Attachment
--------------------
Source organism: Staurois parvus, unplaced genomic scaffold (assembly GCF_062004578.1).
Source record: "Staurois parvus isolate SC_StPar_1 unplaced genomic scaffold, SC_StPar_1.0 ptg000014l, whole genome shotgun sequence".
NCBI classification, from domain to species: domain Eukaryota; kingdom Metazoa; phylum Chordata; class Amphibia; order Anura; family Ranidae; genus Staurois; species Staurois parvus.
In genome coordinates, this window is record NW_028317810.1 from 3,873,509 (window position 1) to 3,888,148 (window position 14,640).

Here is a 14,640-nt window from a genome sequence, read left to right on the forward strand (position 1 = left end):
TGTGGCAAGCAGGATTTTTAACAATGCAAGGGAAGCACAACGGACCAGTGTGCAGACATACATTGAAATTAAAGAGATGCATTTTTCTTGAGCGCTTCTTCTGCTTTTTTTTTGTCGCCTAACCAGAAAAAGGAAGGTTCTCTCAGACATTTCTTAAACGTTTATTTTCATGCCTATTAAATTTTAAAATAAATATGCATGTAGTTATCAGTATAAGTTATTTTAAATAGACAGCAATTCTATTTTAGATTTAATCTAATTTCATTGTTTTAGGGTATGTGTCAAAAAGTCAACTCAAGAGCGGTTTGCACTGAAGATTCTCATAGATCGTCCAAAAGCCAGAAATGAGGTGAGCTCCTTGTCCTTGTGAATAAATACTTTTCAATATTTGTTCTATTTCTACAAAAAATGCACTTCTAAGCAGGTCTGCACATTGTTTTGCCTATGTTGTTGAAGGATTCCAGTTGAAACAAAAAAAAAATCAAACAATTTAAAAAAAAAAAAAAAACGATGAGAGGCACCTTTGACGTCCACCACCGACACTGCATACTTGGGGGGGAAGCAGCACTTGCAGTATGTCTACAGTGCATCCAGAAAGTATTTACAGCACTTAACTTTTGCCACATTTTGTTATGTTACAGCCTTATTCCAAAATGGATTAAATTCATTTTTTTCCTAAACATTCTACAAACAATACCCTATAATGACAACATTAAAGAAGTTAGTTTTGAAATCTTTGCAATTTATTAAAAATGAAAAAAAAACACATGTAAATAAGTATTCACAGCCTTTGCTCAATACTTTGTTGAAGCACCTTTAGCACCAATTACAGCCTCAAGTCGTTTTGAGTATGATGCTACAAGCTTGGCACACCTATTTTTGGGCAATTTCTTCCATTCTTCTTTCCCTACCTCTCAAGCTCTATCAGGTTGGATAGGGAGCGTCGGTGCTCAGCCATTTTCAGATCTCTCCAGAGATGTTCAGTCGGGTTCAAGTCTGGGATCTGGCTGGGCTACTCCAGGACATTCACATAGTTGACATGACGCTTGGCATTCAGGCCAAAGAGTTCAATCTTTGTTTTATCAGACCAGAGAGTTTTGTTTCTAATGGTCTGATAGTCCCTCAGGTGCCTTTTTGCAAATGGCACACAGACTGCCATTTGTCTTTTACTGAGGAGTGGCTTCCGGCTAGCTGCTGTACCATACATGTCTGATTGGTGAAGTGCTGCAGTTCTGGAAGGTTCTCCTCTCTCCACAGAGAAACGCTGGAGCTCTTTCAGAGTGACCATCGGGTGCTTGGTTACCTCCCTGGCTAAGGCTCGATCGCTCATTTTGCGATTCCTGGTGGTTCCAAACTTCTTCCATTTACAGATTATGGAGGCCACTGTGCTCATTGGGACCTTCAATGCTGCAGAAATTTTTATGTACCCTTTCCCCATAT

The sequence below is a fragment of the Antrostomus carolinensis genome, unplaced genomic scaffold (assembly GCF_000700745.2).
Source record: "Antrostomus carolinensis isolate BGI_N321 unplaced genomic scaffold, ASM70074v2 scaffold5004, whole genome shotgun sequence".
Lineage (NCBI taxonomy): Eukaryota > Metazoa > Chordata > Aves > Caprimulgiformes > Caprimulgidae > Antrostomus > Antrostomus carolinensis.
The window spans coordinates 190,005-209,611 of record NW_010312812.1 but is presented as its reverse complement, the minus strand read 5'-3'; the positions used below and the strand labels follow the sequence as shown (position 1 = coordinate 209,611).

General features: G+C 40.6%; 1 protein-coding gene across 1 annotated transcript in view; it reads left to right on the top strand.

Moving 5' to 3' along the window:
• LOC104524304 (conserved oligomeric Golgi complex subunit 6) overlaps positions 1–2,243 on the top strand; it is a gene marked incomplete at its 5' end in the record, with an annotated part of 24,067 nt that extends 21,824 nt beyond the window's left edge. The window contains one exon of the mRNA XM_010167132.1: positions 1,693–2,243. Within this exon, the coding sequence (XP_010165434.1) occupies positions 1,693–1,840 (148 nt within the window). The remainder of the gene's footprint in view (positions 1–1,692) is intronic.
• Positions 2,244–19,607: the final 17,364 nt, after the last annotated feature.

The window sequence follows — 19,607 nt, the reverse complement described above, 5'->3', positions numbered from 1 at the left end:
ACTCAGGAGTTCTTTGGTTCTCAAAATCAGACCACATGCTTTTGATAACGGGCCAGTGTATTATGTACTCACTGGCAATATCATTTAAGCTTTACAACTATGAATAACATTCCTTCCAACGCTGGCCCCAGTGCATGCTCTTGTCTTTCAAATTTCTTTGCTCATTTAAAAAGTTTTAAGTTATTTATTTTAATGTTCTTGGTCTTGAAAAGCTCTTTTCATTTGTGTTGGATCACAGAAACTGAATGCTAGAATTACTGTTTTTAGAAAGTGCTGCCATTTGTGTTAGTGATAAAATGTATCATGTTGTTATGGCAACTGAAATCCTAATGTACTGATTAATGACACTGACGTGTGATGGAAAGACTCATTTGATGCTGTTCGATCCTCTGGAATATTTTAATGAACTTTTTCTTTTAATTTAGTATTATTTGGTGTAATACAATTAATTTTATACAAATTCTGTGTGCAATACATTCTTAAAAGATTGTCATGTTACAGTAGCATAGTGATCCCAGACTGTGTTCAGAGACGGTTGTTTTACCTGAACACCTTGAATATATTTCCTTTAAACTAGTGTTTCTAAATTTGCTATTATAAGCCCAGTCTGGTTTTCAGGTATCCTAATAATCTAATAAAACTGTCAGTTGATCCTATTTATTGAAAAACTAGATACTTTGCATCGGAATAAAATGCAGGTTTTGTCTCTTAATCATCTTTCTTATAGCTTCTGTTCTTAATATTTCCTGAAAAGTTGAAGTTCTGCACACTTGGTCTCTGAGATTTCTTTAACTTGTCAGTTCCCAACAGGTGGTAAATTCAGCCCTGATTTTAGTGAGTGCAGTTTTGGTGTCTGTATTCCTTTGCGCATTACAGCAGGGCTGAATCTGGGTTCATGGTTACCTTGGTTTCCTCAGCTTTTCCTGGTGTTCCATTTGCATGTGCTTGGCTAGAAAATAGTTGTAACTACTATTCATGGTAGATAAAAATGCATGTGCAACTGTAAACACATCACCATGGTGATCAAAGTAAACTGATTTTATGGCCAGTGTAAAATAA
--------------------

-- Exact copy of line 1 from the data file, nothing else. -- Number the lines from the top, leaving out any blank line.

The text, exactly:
Source organism: Staurois parvus, unplaced genomic scaffold (assembly GCF_062004578.1).